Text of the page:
By Debra Wood, RN, contributor
Electronic documentation has called attention to the need for standardization of nursing terminology and ways to capture nursing interventions.
Marilyn E. Parker, Ph.D., RN, FAAN, is developing software that will help nurses electronically document their caring interventions.
“Nurses’ voice is a weak echo of the medical voice,” says Marilyn E. Parker, Ph.D., RN, FAAN, professor of nursing at the Florida Atlantic University (FAU) Christine E. Lynn College of Nursing in Boca Raton.
When Parker’s community nursing practice began shifting to an electronic record system, she realized there were places for nurses to record data, such as vital signs or medical symptoms, but no place for them to enter interactions and relationships with patients.
Parker, her colleagues and students are developing software to help nurses electronically document the caring aspects of what they do. She expects the FAU team will validate it this year.
“We want this software to show who is this person [the patient] as a person, not a gallbladder,” said Parker, adding that the software would incorporate what is important to the patient and his or her goals. She said software vendors and hospital nursing leaders have expressed interest in it.
“It’s finding a place for nursing’s voice to be heard,” Parker said. “I think we will be able to show the relationship between nursing caring and all that means and outcomes, because that’s how the money flows and people get paid.”
Carol J. Bickford, Ph.D., RN-BC, a policy fellow for the American Nurses Association (ANA) agreed, saying that vendors of electronic record systems focus on capturing data important for billing, reimbursement and mandated reporting.
“Nursing terminology has no dollars and cents attached and no mandated reporting,” Bickford said. “Part of the problem is nursing terminology is patient-centric—signs and symptoms we are attending to, what we are doing to attend to those. If we do it well, we make a difference, but no one pays anybody for that.”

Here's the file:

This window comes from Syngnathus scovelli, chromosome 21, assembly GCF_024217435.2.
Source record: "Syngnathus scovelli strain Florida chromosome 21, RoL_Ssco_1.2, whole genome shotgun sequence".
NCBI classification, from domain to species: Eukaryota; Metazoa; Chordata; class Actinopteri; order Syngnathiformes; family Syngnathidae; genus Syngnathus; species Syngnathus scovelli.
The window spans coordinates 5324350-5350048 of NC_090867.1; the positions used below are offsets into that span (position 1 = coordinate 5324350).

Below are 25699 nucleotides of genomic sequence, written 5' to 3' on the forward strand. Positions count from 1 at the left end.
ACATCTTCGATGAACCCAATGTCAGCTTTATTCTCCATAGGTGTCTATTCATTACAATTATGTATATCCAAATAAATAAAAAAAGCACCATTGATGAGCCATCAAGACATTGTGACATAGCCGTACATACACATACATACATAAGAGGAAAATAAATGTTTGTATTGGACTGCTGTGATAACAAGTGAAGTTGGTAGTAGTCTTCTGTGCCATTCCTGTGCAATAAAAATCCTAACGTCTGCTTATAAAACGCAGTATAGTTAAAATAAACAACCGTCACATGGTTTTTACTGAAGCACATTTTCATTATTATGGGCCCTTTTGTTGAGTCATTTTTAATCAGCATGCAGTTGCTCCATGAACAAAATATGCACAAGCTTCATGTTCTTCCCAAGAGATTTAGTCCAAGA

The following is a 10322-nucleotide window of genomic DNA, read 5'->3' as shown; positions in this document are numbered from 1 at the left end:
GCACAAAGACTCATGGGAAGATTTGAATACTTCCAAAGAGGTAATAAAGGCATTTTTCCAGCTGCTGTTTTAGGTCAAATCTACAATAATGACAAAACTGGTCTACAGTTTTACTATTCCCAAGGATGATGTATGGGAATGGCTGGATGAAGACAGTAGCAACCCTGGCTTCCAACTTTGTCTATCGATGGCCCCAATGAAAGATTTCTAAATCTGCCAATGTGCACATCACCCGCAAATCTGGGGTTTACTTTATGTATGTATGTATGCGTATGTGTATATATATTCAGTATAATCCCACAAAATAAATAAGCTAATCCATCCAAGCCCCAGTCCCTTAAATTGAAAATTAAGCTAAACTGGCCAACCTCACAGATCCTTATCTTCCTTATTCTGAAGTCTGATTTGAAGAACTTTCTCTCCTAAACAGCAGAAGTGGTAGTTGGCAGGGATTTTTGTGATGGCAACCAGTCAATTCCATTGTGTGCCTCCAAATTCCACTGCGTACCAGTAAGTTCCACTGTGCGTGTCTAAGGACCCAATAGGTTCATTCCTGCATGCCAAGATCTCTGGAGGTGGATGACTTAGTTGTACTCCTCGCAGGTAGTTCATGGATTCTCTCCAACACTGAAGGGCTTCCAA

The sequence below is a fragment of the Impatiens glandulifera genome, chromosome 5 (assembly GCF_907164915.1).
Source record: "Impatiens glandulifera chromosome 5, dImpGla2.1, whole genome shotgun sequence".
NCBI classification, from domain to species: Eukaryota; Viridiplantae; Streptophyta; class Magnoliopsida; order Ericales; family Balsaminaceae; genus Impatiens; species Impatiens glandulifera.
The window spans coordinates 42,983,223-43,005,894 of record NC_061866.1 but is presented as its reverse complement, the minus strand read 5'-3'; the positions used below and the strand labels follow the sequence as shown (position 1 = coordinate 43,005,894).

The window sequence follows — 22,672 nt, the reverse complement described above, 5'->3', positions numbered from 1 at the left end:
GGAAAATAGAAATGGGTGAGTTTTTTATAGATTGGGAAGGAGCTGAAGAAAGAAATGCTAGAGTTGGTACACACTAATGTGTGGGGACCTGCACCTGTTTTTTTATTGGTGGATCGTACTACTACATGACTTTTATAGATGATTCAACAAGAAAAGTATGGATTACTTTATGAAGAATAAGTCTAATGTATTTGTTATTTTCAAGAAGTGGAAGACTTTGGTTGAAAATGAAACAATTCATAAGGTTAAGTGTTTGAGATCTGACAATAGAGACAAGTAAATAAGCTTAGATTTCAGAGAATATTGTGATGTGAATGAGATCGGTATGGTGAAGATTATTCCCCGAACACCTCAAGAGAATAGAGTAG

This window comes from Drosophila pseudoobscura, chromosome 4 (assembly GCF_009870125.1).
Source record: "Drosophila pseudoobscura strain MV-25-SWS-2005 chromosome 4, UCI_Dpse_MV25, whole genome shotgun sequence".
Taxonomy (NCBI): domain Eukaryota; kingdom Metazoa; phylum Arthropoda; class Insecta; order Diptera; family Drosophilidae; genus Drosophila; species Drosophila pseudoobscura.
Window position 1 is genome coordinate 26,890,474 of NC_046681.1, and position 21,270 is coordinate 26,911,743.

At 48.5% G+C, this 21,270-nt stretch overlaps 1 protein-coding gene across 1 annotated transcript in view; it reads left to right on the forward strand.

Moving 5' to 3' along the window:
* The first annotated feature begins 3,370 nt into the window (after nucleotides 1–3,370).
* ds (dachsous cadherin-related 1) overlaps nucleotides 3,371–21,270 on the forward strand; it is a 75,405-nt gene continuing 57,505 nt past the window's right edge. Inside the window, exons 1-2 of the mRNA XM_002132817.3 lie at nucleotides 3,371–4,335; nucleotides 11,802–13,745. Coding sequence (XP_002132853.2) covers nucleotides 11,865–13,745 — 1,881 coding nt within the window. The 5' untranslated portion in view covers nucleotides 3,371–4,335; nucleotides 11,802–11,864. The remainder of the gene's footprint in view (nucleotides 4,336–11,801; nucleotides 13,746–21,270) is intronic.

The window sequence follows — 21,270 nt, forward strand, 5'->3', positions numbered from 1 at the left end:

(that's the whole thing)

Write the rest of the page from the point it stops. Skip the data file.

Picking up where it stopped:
Bickford said nurses have begun asking about how the work they do is captured electronically, so all providers can obtain a more complete picture of what is happening with the patient, but she acknowledges much opportunity exists for improvement.
Pat Feehery, RN, BS, CRNI, CNLC, maintains that a standard language that is understood by all disciplines will help to improve patient safety.
“There hasn’t been an appreciation of the contribution nurses make to the healthcare system,” Bickford said. “Describing what is going on with a person shouldn’t be determined by who is paying for what. You need a complete story, whether it is billable or not. It’s a mind shift we haven’t moved to.”
Giving everyone a better picture of what is happening with the patient is very important, agreed Pat Feehery, RN, BS, CRNI, CNLC, nursing informatics project manager at Sparrow Health System in Lansing, Michigan. She thinks technology will help standardize communication between disciplines, improve care and safety, and increase the amount of time nurses spend with patients.
Nurses, in collaboration with other professionals, helped build the electronic documentation system at Sparrow, based on evidence-based practice, and they customized some of the drop-down menus.
“It’s really important that everyone can look at the same picture,” Feehery said.
Pam Greene, Ph.D., RN, vice president of patient care services at The Menninger Clinic, a psychiatric center in Houston, Texas, also encouraged use of a standard language that all disciplines can understand to decrease risk of errors and improve communication.
The focus on quality outcomes necessitates a common language, so data extracted from different facilities reflects the same thing, added Nancy Brenan, RN, BSN, MBA, senior principal with the Noblis Center for Health Innovation in Washington, D.C.
“It will make nurses’ lives and work easier, if they have a standard language,” Brenan said. “And it will provide better care for the patients.”